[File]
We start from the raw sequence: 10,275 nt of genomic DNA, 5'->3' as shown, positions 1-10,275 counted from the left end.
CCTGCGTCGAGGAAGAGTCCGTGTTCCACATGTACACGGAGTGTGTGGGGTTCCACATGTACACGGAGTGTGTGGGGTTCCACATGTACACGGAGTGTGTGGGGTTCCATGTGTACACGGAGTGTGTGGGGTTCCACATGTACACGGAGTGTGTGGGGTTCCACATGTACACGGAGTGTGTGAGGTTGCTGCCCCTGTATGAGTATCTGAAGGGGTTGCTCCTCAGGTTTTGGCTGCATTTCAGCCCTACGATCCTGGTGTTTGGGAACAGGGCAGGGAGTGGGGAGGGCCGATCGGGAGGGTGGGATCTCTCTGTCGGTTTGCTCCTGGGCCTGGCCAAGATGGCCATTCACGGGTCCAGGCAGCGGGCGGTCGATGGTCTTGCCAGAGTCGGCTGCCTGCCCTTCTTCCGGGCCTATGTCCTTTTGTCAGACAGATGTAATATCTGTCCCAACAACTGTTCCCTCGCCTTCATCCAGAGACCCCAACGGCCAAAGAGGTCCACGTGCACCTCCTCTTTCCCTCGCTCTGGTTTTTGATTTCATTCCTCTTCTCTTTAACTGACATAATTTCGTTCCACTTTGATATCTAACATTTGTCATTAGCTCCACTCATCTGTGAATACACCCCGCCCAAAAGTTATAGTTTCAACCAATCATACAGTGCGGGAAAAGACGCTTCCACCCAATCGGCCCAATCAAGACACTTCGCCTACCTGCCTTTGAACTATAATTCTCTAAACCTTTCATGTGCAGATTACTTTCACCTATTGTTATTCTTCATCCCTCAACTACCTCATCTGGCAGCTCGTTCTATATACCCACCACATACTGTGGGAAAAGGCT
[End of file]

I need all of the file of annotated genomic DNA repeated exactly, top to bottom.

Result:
We start from the raw sequence: 10,275 nt of genomic DNA, 5'->3' as shown, positions 1-10,275 counted from the left end.
CCTGCGTCGAGGAAGAGTCCGTGTTCCACATGTACACGGAGTGTGTGGGGTTCCACATGTACACGGAGTGTGTGGGGTTCCACATGTACACGGAGTGTGTGGGGTTCCATGTGTACACGGAGTGTGTGGGGTTCCACATGTACACGGAGTGTGTGGGGTTCCACATGTACACGGAGTGTGTGAGGTTGCTGCCCCTGTATGAGTATCTGAAGGGGTTGCTCCTCAGGTTTTGGCTGCATTTCAGCCCTACGATCCTGGTGTTTGGGAACAGGGCAGGGAGTGGGGAGGGCCGATCGGGAGGGTGGGATCTCTCTGTCGGTTTGCTCCTGGGCCTGGCCAAGATGGCCATTCACGGGTCCAGGCAGCGGGCGGTCGATGGTCTTGCCAGAGTCGGCTGCCTGCCCTTCTTCCGGGCCTATGTCCTTTTGTCAGACAGATGTAATATCTGTCCCAACAACTGTTCCCTCGCCTTCATCCAGAGACCCCAACGGCCAAAGAGGTCCACGTGCACCTCCTCTTTCCCTCGCTCTGGTTTTTGATTTCATTCCTCTTCTCTTTAACTGACATAATTTCGTTCCACTTTGATATCTAACATTTGTCATTAGCTCCACTCATCTGTGAATACACCCCGCCCAAAAGTTATAGTTTCAACCAATCATACAGTGCGGGAAAAGACGCTTCCACCCAATCGGCCCAATCAAGACACTTCGCCTACCTGCCTTTGAACTATAATTCTCTAAACCTTTCATGTGCAGATTACTTTCACCTATTGTTATTCTTCATCCCTCAACTACCTCATCTGGCAGCTCGTTCTATATACCCACCACATACTGTGGGAAAAGGCT